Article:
The notion of experiential therapy is a bit difficult to formally define, and there are a lot of misconceptions regarding what experiential therapies are. There are a number of experiential therapeutic methods that are designed to recreate real experiences that allow feelings, attitudes, and beliefs that are considered subconscious, or below the level of conscious experience, to merge into awareness. Running a search of the term experiential therapy on the American Psychological Association’s website results in a list of a number of different therapeutic methods that could be considered forms of experiential therapy, including Gestalt therapy, dynamic therapy, and even methods of Cognitive Behavioral Therapy. Many sites only list various alternative forms of experiential therapy, such as animal-assisted therapies (e.g., equine-assisted therapy), psychodrama, recreational therapy, art therapy, music therapy, adventure therapy, wilderness therapy, and others.
Thus, experiential therapy is not just one form of therapeutic intervention but a number of different types of therapy and therapeutic interventions designed to focus on actual involvement with different types of experiences, including emotional processing, interactions with others, creativity, and reflections of events that go beyond traditional “talk therapy.” Essentially, these therapies help to make a person more aware of their internal representations of the world.
Many of the above interventions are used in the treatment of substance use disorders. One of the important things to consider here is that these interventions are typically not the primary form of treatment used in addressing an individual who has a substance use disorder, but they are used in addition to traditional empirically validated treatments that include withdrawal management techniques (if needed), medically assisted treatment, substance abuse therapy, and support group involvement, such as the use of 12-Step groups.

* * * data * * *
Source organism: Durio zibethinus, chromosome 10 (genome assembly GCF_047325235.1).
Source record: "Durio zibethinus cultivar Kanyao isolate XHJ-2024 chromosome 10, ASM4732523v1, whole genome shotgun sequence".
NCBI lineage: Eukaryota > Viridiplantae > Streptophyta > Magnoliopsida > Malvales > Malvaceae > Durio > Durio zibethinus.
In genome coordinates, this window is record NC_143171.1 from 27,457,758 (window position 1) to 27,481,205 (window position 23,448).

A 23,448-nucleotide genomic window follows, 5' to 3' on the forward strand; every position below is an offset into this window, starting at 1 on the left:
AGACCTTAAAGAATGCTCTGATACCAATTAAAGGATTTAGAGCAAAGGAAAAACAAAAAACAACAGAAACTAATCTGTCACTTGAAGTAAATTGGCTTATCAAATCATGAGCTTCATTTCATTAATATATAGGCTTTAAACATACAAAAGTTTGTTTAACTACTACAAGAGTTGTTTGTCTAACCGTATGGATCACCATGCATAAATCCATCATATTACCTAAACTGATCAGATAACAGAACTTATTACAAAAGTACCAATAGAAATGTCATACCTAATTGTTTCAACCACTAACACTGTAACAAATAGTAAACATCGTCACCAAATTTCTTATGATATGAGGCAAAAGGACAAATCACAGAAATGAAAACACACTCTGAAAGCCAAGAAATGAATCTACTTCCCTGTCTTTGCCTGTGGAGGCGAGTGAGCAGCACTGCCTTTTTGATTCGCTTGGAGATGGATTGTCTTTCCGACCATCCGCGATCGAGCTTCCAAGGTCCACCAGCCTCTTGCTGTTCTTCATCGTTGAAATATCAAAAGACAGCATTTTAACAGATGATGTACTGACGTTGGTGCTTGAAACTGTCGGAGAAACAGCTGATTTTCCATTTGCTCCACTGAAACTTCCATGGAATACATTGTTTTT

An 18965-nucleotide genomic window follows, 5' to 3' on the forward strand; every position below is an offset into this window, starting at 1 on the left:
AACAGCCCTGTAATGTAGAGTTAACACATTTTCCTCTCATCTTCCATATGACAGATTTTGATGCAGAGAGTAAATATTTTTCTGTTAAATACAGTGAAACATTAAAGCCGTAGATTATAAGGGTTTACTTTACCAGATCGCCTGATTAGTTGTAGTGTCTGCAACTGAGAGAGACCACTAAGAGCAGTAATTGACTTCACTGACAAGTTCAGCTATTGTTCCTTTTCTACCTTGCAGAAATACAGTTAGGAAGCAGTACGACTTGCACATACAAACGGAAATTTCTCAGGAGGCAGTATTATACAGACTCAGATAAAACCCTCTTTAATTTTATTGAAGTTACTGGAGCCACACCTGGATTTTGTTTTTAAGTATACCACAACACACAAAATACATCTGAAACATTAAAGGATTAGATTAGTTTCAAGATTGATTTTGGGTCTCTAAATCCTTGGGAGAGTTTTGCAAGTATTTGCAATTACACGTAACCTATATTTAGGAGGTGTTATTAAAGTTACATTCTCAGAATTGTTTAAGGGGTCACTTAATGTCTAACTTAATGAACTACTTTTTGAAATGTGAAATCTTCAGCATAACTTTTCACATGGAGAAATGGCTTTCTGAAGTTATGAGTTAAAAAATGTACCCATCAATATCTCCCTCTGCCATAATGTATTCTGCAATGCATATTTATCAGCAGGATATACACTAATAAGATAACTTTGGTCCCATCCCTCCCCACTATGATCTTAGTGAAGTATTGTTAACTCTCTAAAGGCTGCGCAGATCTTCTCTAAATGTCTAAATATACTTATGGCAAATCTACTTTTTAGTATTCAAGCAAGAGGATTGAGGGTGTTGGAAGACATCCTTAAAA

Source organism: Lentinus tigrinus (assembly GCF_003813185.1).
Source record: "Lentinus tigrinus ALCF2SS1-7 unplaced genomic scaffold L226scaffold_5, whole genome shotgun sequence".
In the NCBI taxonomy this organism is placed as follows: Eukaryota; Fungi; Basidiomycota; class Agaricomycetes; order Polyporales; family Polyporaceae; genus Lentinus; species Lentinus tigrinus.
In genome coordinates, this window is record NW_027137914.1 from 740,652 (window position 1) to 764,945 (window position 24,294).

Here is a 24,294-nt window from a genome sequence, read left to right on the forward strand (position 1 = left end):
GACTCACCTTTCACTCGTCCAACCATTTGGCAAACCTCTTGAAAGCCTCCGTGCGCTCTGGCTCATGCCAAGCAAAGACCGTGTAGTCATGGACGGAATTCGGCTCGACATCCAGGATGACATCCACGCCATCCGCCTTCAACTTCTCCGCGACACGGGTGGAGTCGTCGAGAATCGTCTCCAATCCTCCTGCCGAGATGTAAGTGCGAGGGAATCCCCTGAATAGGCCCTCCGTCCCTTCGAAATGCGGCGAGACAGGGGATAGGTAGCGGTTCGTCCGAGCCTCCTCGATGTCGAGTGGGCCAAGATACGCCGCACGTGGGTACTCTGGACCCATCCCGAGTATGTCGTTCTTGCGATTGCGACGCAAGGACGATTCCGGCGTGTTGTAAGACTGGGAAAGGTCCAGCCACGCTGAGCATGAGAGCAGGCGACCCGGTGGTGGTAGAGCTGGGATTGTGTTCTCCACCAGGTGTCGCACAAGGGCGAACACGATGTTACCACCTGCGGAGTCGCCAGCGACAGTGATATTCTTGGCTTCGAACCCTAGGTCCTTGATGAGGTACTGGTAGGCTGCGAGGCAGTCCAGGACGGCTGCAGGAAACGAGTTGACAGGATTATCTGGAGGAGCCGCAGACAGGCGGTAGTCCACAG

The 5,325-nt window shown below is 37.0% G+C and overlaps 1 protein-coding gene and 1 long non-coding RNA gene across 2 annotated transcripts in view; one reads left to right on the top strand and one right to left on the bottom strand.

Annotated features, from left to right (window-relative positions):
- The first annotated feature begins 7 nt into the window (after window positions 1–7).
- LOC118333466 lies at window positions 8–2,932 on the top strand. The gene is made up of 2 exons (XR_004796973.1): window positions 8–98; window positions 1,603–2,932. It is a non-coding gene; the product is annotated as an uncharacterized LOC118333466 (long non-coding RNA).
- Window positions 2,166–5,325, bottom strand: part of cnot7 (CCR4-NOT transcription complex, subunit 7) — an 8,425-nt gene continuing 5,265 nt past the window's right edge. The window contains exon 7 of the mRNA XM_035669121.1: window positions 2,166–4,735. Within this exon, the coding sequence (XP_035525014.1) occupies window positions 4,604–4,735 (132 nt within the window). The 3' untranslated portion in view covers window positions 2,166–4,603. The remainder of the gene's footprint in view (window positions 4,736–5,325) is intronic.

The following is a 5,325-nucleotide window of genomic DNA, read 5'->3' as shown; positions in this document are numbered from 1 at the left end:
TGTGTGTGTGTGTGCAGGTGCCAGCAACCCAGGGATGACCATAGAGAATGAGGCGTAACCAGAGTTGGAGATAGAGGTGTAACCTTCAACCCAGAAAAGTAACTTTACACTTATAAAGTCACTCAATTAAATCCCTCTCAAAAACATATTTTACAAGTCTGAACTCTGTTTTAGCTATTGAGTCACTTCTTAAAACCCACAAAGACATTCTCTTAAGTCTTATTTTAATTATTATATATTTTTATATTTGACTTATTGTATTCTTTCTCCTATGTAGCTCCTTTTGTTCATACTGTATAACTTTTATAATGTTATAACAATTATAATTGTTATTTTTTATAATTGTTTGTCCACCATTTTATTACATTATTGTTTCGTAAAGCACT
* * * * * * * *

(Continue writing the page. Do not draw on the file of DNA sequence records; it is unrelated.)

Experiential techniques can be quite useful in assisting in the treatment of substance use disorders, particularly for individuals who may experience difficulty interacting with others in traditional talk therapy approaches. For instance:
Thus, all of these techniques can be useful when incorporated into substance use disorder treatment depending on the individual; however, they are not typically used as standalone treatments for substance use disorders.
Like any intervention, there are also a number of different counter indications for different types of experiential therapies. Some are general to experiential therapy as a whole, and some are more specific to the particular type of intervention. These include: